1/2/12 On New Year’s Eve we went to the Mahaiwe Performing Arts Center in Great Barrington to hear the Berkshire Bach Ensemble perform all six of J.S. Bach’s Brandenburg Concerti. The founder, harpsichordist and conductor, Kenneth Cooper, was his usual ebullient self, giving a really virtuoso performance of the solo in the 5th concerto. And Eugene Drucker is such a fine violinist. The whole troupe, though, was great — and in a festive mood, as was the audience. Although Howard at one point joked that the average age of the audience was 72, and would have been 74 were it not for the two 20-somethings sitting nearby, the spirit was wonderful. Not everyone attending was a connoisseur of baroque music, but it didn’t matter. When people applauded in the middle of a movement, or between movements, or after a particularly roaring solo, it all felt so right. And being in the Mahaiwe is such a privilege. Built in 1905, it was the home to vaudeville performers, and is one of the oldest theaters in the country. John Phillips Sousa played there once. In 1930 it became a movie theater, and that’s how I knew it when my kids were little. It was dilapidated and freezing in the winter. I saw Saving Private Ryan there, as well as Duck Tales: The Movie (which I deserved a medal for sitting through). At some point the theater suffered a terrible fire, and we figured that was that. But starting in 2005 funds were raised for an amazing and meticulous renovation. My photos do not do it justice. The Mahaiwe is the theater we all dream about: sumptuous details, boxes overhanging the stage. Now on the National Register of Historic Places and featuring incredible acoustics — well, let me say that the next time you’re in Western Massachusetts, it’s worth a visit.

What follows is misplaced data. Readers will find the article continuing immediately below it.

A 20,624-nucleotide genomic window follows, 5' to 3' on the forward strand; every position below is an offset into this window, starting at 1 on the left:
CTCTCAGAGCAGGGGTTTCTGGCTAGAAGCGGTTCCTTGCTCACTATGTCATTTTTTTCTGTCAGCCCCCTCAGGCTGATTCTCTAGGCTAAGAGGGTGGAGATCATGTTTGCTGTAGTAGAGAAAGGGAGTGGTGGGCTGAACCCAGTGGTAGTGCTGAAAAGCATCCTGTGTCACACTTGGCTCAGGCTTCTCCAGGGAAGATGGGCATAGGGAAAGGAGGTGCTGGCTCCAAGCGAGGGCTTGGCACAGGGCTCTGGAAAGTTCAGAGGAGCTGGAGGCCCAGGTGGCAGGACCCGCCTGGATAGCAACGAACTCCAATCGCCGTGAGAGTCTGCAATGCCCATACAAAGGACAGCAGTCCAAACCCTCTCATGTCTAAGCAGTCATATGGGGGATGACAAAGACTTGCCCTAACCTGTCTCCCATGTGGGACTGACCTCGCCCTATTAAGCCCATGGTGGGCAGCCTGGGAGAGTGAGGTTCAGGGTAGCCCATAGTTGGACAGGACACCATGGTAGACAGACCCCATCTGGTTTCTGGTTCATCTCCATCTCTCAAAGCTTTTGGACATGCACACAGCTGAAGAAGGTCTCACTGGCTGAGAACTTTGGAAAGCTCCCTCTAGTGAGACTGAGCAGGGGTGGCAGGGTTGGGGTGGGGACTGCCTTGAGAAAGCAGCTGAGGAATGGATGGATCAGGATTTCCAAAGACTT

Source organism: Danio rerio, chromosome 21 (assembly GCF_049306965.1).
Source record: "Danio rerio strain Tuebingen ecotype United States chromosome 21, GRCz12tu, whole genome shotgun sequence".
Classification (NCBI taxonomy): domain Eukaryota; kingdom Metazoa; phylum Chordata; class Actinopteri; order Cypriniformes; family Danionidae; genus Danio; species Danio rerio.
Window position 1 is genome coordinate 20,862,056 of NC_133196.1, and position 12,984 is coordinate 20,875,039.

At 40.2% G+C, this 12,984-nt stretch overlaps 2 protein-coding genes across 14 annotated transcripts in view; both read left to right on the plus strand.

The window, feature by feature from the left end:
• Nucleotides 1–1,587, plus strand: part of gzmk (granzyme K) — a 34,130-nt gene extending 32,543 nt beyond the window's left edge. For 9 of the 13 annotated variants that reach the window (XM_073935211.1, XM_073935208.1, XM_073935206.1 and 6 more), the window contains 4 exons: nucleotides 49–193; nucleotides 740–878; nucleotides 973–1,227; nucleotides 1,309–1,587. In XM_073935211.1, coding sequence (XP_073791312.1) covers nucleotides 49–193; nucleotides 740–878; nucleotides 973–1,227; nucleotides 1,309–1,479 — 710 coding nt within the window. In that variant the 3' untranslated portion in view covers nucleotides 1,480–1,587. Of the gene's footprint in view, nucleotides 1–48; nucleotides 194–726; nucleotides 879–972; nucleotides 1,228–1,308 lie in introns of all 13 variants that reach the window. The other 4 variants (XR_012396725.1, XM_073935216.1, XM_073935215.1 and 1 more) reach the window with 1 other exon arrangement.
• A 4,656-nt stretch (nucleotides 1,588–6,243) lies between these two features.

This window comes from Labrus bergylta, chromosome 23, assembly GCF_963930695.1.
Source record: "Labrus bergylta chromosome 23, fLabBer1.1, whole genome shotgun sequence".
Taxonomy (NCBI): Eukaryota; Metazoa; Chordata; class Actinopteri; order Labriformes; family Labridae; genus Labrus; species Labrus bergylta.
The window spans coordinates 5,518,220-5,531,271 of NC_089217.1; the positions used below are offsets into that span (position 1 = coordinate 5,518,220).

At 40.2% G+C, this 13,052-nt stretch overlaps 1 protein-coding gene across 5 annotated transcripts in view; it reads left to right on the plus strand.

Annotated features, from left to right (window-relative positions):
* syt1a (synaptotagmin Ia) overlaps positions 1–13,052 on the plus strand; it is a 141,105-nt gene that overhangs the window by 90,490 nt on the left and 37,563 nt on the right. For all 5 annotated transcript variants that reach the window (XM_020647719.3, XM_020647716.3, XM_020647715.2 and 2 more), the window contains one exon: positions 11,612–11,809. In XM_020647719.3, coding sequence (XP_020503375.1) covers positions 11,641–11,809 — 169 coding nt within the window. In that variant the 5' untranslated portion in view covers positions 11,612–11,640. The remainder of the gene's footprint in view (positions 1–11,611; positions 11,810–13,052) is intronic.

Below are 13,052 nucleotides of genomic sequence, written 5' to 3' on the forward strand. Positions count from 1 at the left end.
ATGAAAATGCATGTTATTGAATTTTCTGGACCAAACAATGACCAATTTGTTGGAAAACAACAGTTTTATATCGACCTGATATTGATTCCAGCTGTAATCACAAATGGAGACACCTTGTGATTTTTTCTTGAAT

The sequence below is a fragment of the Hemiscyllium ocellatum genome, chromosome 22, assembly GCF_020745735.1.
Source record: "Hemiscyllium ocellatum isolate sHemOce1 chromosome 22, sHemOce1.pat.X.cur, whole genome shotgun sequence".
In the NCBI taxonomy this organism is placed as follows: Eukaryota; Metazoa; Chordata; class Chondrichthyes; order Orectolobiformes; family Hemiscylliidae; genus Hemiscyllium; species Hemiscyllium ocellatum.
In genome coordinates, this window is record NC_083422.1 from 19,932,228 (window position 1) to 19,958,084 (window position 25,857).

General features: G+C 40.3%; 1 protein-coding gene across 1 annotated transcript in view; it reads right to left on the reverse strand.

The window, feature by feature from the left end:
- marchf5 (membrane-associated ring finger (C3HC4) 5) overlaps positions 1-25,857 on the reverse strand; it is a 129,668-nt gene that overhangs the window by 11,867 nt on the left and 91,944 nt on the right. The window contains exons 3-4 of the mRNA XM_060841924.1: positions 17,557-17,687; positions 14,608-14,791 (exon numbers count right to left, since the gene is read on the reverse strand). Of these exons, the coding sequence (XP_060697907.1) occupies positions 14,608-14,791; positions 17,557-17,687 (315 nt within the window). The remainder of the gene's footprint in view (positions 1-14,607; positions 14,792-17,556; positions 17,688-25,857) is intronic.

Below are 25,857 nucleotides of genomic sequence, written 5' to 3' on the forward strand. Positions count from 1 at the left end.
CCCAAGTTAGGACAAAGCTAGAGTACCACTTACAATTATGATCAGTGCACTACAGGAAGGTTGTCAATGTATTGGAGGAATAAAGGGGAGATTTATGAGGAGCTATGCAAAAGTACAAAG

Mahaiwe Performing Arts Center